Was it worth it? All these troubles and all this pain. This is a question only he knows an answer to. We have been awakened from a fake dream of flawless IT security and privacy, and there is no way back. The similar thing happened to Neo in The Matrix. Edward did not even ask us to choose between the red and blue pill.
He made a choice in our name. Eventually, he will also suffer consequences in our name. We will make a movie about him. Create a foundation with an annual reward carrying his name. What is there for him personally? Does he wish for a time machine while he reads the Wired Magazine at the Moscow airport?
Here is a tricky one. When you read something like this, you usually end up with a huge question mark on your face. It seems that the FBI has been using spying programs in order to collect information about users on several websites and forums with the alleged pedophile content.
This is how we get to the point that unjustified means are being used for the justified cause. You do not have to be a rocket scientist to probably know by now that the Internet has become the most popular hideaway place and sharing mean for all kinds of cyber pedophiles. The FBI is definitely not an exception in this case.
However, the use of unauthorized or even prohibited methods in fighting some of the most troubling forms of crime is a little bit problematic. We can argue as long as we like. Pro et contra argumentation between the two parties with the opposite points of view will probably confuse you even more.
We are not saying that some of the pedophiles with a criminal record should be granted with an opportunity to sue the FBI. On the other side, the FBI and similar agencies should not be discouraged in their rightful efforts. Some acceptable modus has to be introduced. But how? We are not quite sure about?
We got ourselves an additional chapter in the bloody book of Ukraine crisis. This time the Russian government demands the source codes from the leading IT companies, which wish to do business on the Russian soil. So far, only the Microsoft showed the unreserved readiness to cooperate.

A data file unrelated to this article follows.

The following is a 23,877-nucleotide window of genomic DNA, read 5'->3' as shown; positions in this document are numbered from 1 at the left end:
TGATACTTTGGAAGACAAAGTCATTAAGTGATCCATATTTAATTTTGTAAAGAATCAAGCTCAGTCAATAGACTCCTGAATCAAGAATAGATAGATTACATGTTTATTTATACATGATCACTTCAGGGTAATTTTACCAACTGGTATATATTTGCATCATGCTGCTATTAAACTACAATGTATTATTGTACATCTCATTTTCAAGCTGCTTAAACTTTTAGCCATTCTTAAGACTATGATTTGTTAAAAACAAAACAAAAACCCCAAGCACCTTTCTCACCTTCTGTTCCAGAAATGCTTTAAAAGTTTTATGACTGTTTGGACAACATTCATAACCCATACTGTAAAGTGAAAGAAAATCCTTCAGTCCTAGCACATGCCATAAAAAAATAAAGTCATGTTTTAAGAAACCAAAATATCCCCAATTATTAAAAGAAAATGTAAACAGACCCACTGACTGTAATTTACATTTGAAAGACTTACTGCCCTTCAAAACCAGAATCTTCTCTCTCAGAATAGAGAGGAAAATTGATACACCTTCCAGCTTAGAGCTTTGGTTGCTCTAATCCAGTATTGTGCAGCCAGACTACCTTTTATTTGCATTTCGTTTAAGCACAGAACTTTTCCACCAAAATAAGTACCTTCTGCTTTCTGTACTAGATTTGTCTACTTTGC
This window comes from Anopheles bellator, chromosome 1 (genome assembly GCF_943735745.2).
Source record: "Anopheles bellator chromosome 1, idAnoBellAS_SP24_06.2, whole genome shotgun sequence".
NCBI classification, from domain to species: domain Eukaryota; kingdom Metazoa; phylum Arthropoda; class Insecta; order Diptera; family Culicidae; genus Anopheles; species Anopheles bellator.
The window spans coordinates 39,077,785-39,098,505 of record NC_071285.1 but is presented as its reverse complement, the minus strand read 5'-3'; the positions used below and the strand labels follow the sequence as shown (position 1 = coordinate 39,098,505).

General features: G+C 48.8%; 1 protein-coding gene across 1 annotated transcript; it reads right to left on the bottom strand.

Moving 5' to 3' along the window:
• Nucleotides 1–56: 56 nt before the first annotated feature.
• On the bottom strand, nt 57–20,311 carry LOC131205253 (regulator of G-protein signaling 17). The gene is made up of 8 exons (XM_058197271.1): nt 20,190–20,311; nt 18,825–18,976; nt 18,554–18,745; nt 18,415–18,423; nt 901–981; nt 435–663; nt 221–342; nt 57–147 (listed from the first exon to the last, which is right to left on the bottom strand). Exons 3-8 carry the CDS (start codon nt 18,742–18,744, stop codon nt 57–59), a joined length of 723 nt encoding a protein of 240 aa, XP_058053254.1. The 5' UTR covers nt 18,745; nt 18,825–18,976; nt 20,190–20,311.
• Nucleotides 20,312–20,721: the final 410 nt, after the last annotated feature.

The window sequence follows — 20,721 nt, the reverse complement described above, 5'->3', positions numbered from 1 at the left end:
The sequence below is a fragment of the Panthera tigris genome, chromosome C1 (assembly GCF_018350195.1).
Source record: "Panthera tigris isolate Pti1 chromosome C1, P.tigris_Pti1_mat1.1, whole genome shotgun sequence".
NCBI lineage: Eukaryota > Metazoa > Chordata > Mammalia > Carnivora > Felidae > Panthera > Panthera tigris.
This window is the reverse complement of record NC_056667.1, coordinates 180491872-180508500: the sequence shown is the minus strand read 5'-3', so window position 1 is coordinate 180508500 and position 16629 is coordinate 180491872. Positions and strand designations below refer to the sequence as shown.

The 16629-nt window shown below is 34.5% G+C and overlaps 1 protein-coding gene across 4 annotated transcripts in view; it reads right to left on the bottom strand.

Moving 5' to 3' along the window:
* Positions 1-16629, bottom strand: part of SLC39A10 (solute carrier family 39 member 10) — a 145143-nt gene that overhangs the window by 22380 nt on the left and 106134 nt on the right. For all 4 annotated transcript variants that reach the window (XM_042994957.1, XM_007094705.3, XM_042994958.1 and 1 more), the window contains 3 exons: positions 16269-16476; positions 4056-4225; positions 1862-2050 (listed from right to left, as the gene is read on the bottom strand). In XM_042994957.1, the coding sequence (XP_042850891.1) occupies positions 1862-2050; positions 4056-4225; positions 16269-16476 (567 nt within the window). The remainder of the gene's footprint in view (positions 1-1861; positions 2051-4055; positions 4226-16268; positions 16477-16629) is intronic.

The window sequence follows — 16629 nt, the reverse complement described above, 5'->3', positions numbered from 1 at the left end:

On the other side, Apple and SAP are having some second thoughts about it. The Russian government is deadly worried about the spying threat. It seems that in all software made in the USA they see the NSA and CIA signature. So, what is the response of the US based companies in this matter?
It seems that Apple and SAP are not willing to cooperate. The Russians were so kind to remind them of Microsoft’s flawless cooperation over the last couple of years. This is a nice test for US companies to evaluate how important is their business in Russia. Something similar Google has been experiencing in China.
It all comes down to numbers, eventually. If you want to play a game of profit in the certain country, you have no other choice than to embrace the local rules more or less willingly. In the Russian case a fragile balance between the economy and politics has to be achieved this way or another.
t is not too late, for all of you who are reading this post to think twice before write or send an email in the future. Unfortunately, all we needed was one federal judge to say emails are the legitimate evidence target. The police can treat them in the same way as they are already doing with our hard drives.
Just imagine a situation where someone knocks at your door informing you that there is a warrant, which allows him to keep and examine your emails. All what you have written or received in your inbox can be used against you as the legitimate evidence at the court of law. How do you feel about this one?
Without any exaggeration we can say that we are completely surrounded. First, our smartphones, and now emails. The federal government obviously has an intention to turn all elements associated with our privacy into bulletproof evidences. What is next? Do you dare to guess?
What are we supposed to do? To buy old typing machines just like Germans are doing after the recent spying controversy? To use pigeons messengers? Seriously? When we will have a courage to say enough is enough? Maybe, they will use these posts as the evidence in the near future? Who knows?